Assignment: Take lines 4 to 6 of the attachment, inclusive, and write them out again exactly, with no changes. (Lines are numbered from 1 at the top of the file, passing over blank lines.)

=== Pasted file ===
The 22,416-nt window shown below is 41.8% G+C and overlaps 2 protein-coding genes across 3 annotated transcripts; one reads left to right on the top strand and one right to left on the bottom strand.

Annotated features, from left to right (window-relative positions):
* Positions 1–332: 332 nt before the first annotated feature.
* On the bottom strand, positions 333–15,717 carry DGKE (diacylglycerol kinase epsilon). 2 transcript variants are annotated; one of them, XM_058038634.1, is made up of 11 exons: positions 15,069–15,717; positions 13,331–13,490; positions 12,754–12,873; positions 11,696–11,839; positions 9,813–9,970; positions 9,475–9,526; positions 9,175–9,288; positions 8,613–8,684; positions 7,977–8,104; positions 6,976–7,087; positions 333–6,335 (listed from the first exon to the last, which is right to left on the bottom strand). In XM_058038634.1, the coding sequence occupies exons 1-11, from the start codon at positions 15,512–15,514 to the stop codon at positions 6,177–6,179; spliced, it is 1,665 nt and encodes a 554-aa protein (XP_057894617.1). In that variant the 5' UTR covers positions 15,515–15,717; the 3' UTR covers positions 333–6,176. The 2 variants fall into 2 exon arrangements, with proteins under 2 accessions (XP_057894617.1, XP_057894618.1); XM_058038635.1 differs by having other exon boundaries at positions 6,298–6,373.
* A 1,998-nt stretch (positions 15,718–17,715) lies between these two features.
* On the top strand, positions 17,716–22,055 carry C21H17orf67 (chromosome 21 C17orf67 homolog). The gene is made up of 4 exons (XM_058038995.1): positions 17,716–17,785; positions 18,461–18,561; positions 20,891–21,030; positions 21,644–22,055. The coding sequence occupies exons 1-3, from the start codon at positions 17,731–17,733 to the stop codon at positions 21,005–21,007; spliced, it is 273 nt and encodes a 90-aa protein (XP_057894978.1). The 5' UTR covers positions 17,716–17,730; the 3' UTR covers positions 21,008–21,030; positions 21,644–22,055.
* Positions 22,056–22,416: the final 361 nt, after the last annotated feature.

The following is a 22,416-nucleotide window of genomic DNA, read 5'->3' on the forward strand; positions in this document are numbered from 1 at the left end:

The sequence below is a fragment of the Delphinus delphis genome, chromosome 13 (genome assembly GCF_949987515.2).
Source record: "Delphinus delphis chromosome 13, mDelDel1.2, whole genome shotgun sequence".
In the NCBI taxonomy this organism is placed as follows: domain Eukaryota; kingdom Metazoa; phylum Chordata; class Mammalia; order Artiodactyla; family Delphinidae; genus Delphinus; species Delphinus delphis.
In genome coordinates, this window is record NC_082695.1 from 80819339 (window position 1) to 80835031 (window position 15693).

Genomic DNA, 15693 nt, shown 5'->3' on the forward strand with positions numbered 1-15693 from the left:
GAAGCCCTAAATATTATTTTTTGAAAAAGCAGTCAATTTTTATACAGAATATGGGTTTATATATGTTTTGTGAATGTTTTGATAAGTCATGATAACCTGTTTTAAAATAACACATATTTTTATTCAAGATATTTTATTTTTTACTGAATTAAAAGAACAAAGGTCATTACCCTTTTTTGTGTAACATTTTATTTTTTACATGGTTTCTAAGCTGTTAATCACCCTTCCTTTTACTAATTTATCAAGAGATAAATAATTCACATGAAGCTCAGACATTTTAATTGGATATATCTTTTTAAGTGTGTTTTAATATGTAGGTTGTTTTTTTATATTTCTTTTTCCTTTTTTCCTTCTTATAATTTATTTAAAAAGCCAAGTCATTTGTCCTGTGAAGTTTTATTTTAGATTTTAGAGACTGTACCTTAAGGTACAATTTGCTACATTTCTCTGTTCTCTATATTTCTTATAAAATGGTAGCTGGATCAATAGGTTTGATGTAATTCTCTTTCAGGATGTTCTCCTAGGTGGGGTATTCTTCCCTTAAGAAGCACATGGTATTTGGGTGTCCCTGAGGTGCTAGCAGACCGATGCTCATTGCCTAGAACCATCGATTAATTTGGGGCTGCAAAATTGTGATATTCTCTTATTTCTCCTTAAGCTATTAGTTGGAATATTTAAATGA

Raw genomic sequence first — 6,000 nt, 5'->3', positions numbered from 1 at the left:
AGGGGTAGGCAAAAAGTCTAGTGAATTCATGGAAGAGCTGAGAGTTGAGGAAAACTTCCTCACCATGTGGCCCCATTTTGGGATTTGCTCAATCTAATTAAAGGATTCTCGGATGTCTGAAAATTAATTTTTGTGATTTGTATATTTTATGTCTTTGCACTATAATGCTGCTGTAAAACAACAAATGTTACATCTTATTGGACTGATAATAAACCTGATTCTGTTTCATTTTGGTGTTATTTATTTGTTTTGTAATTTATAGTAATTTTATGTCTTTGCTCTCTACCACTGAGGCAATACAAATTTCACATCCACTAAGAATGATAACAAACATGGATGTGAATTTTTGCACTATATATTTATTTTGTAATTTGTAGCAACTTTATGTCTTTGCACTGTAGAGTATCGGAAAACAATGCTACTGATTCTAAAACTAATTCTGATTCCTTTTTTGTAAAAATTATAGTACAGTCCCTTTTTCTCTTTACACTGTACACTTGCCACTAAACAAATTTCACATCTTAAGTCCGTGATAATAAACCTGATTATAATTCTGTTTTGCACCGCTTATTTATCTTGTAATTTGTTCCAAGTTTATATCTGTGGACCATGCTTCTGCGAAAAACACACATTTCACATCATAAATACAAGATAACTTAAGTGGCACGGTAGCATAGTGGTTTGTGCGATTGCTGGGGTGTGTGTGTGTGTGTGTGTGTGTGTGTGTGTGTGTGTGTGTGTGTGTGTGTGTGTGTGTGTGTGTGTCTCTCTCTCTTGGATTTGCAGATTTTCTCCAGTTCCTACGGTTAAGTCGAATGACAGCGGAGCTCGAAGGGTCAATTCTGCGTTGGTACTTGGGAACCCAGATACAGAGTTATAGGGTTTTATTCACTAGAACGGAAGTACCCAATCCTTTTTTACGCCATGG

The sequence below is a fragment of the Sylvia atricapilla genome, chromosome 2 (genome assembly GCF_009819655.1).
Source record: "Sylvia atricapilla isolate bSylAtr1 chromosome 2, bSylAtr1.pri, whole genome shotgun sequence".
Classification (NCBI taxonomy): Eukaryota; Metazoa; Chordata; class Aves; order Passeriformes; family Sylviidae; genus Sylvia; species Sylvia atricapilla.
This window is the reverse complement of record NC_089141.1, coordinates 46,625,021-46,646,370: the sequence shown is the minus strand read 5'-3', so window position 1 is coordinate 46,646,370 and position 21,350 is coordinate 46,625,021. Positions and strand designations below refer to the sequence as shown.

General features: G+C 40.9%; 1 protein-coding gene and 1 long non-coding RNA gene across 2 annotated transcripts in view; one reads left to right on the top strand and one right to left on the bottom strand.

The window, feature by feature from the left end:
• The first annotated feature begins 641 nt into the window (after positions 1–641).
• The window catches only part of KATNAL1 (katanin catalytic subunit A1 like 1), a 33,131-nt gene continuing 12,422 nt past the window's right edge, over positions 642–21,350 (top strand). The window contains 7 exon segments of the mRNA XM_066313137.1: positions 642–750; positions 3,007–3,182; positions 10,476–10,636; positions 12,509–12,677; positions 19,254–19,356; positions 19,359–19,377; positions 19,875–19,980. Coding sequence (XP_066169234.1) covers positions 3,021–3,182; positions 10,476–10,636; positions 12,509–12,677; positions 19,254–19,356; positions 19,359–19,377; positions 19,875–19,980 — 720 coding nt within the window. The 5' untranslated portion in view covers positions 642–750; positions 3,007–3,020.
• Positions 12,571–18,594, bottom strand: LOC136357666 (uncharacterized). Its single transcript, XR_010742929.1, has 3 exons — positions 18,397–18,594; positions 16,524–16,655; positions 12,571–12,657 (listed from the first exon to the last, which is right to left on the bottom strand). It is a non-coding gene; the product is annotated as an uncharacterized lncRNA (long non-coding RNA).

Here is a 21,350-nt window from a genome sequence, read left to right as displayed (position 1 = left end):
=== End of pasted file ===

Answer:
* On the bottom strand, positions 333–15,717 carry DGKE (diacylglycerol kinase epsilon). 2 transcript variants are annotated; one of them, XM_058038634.1, is made up of 11 exons: positions 15,069–15,717; positions 13,331–13,490; positions 12,754–12,873; positions 11,696–11,839; positions 9,813–9,970; positions 9,475–9,526; positions 9,175–9,288; positions 8,613–8,684; positions 7,977–8,104; positions 6,976–7,087; positions 333–6,335 (listed from the first exon to the last, which is right to left on the bottom strand). In XM_058038634.1, the coding sequence occupies exons 1-11, from the start codon at positions 15,512–15,514 to the stop codon at positions 6,177–6,179; spliced, it is 1,665 nt and encodes a 554-aa protein (XP_057894617.1). In that variant the 5' UTR covers positions 15,515–15,717; the 3' UTR covers positions 333–6,176. The 2 variants fall into 2 exon arrangements, with proteins under 2 accessions (XP_057894617.1, XP_057894618.1); XM_058038635.1 differs by having other exon boundaries at positions 6,298–6,373.
* A 1,998-nt stretch (positions 15,718–17,715) lies between these two features.
* On the top strand, positions 17,716–22,055 carry C21H17orf67 (chromosome 21 C17orf67 homolog). The gene is made up of 4 exons (XM_058038995.1): positions 17,716–17,785; positions 18,461–18,561; positions 20,891–21,030; positions 21,644–22,055. The coding sequence occupies exons 1-3, from the start codon at positions 17,731–17,733 to the stop codon at positions 21,005–21,007; spliced, it is 273 nt and encodes a 90-aa protein (XP_057894978.1). The 5' UTR covers positions 17,716–17,730; the 3' UTR covers positions 21,008–21,030; positions 21,644–22,055.